After 13 years working at British Gas in a variety of senior roles within the marketing strategy and commercial function, I took a break as I’d given birth to twins, one of whom has Down Syndrome. In the early years of his life, I was overcome with medical and therapeutic interventions to give my son the best start to life. After a couple of years, the number of appointments had reduced, but there were still appointments there. I wasn’t sure that any employer would support the level of appointments I still needed to attend. Therefore I felt that the workplace was closed to me. I also felt unable to apply for roles, as the critical questions I would want to ask about work-life balance and support, would be the very questions upon which I would fail the interview. I didn’t want to put myself under the pressure of starting a new job, desperate to please, but unable to give my family the support they needed.
Through the Career Returners programme, I could “try before I buy” and really test whether the O2’s commitment to flexibility was there. I have not looked back since. I also found the recruitment team managing the process very open to having discussions about flexibility and giving support. They often said that during the program that it was a learning experience for them too and they wanted to learn how to create roles that brought talent back into the business.
I spent three months on the programme, which enabled me to take advantage of O2’s incredibly flexible working culture. I soon saw I would fit in, and that O2 would enable me to manage my work life and hours around my own responsibilities. The most positive thing about the programme was that it opened up for me the possibility of having a career again. My personal highlight was at the end of the programme, when despite there being no immediate job opportunity to suit me, O2 CTO Brendan O’Reilly personally called me to say that O2 had been impressed with my performance on the program, felt that I had a lot of skills to bring to the business and would be creating a role for me on his team. I felt very flattered to be recognised and was stunned that the skills I had demonstrated through the program were seen to be so transferrable that I could move to a senior role in a different business unit. The role was very much designed to meet my needs, so I found myself intellectually challenged but with a great work life balance. I’ve effectively had two promotions since leaving the scheme. First into Head of Commercial for Networks, and now as Head of Customer Acquisition and Retention for O2 Drive. It took a year for the perfect role to come up, but I feel that this role builds on my previous marketing and commercial experience, whilst getting me to think about the customer in a completely different way.
For me, the biggest challenges in returning to work were balancing my children’s needs, and reassuring myself that I could still meet these whilst having a career. I had to reflect on all the interventions my son needed and sort them into a group where it is absolutely critical for me to attend and others where someone else can attend on my behalf. For example, it is critical that I attend his annual paediatric review, whilst I was happy to delegate his weekly speech and language therapy to a childminder. From a work perspective, I also needed to update my skillset and my knowledge base. O2 is a digital mobile company, and whilst I’d worked in British Gas, digital were in a different directorate to the core marketing team. Consequently, I wasn’t just two years out of date due to my career break, I also had a bigger gap due to the organisational structure before. One of the great things about the Career Returners programme is that it gave license to network across the business to fill those knowledge gaps. I remember contacting, for example, our lead in social media and getting her to explain what is “hot” right now. By the end of the program, my insights were up to date and I could talk credibly about market trends. I was certainly in a much better position to re-enter the marketplace than I had been.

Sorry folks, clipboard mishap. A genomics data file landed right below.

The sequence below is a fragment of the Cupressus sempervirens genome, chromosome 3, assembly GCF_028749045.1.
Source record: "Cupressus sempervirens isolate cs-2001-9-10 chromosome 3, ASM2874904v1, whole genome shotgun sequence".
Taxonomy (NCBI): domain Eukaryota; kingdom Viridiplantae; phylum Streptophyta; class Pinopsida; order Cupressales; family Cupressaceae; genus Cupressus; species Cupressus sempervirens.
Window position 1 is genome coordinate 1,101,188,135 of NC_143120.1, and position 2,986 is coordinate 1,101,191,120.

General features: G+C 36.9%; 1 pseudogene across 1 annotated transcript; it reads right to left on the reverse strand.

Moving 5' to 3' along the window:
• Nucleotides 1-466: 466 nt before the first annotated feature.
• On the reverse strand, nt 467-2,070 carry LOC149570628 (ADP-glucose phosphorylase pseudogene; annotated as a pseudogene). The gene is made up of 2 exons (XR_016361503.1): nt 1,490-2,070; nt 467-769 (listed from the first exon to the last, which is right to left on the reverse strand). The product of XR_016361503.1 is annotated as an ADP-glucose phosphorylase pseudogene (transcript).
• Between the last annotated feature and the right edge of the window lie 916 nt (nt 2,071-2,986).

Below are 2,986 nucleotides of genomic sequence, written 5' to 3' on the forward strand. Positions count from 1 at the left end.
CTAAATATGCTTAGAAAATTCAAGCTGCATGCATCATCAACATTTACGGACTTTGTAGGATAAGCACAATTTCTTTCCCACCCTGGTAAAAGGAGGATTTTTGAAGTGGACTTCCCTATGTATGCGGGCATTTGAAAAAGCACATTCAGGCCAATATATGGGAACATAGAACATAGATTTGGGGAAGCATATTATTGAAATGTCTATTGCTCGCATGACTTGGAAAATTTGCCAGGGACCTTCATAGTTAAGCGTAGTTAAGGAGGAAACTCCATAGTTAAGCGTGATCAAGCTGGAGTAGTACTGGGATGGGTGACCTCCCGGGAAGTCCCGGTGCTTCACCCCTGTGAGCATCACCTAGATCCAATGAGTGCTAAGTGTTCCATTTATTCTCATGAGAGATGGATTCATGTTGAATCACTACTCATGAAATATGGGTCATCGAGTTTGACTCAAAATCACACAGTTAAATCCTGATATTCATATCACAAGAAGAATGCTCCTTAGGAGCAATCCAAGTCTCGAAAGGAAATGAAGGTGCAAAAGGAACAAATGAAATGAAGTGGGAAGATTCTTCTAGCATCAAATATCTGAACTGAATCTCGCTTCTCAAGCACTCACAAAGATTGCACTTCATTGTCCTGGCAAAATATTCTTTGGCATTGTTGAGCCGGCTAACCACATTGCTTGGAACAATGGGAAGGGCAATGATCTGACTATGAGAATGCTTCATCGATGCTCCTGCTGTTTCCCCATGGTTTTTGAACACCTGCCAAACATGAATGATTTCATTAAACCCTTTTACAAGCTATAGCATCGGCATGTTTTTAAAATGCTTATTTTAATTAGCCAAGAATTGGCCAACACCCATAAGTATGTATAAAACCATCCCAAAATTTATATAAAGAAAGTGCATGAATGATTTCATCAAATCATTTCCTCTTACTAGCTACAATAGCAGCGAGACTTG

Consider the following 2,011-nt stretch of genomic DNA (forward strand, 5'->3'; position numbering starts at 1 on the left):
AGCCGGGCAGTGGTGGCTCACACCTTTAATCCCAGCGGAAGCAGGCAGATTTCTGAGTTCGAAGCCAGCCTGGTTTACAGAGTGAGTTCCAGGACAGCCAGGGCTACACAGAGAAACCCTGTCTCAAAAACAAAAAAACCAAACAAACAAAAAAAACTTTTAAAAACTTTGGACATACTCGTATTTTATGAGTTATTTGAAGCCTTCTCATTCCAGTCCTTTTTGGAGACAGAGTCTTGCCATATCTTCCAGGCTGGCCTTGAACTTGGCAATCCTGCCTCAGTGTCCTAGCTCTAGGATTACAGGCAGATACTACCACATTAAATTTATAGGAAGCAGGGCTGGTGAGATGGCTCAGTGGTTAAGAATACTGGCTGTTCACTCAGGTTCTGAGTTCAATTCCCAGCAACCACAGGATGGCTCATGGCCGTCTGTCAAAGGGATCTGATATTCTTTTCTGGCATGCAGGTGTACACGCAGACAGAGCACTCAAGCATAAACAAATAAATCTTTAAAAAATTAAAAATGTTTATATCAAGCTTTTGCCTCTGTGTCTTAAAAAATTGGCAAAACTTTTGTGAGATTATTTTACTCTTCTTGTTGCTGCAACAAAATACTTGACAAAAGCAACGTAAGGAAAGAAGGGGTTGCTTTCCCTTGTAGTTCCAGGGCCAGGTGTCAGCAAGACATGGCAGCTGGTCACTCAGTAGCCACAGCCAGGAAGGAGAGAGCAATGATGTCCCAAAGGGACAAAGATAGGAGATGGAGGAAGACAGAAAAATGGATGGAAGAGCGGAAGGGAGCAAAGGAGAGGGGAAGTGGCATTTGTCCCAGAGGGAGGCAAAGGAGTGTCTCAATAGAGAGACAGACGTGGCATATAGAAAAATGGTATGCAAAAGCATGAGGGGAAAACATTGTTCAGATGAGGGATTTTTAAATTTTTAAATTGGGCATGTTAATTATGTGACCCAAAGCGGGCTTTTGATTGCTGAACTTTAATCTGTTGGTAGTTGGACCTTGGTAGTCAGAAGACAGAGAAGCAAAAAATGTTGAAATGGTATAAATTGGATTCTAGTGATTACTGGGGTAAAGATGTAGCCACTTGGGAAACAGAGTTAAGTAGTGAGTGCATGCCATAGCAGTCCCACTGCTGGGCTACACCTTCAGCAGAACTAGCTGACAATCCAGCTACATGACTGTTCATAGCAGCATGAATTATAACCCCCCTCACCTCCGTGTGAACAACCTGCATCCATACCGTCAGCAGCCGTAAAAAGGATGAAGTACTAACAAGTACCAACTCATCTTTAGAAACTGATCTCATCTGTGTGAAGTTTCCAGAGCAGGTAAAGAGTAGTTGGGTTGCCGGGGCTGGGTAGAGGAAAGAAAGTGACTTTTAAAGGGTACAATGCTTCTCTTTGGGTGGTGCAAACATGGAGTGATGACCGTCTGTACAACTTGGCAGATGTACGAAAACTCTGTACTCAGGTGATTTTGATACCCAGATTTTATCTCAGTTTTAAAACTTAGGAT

I continue to lunch with fellow members of the cohort three times a week. Our group regularly stays in touch, and we really value this crucial support network. On a less work-focused level, there have been many other highlights in working for O2. Last month O2 employees were invited to a unique Take That concert at the O2, and besides this, I have driven the Ghostbuster vehicle, met key members of the England rugby team and had my nails done for free. O2 has a very special culture and it offers lots of experiences for employees.
I would really encourage others to participate in the O2 Career Returners Programme. For my cohort, it was a completely different way of recruiting. It wasn’t about competing with thousands of people to secure a very tightly defined role. It was about showing a wide skill set which opened up a range of new opportunities and creating the right work-life balance for you. Without the program, I would never have applied for or been appointed as Head of Commercial for Networks. It was only through demonstrating a wide range of skills and networking that this came about. I think the programme offers a great way for women to develop the role that suits them with the support of O2.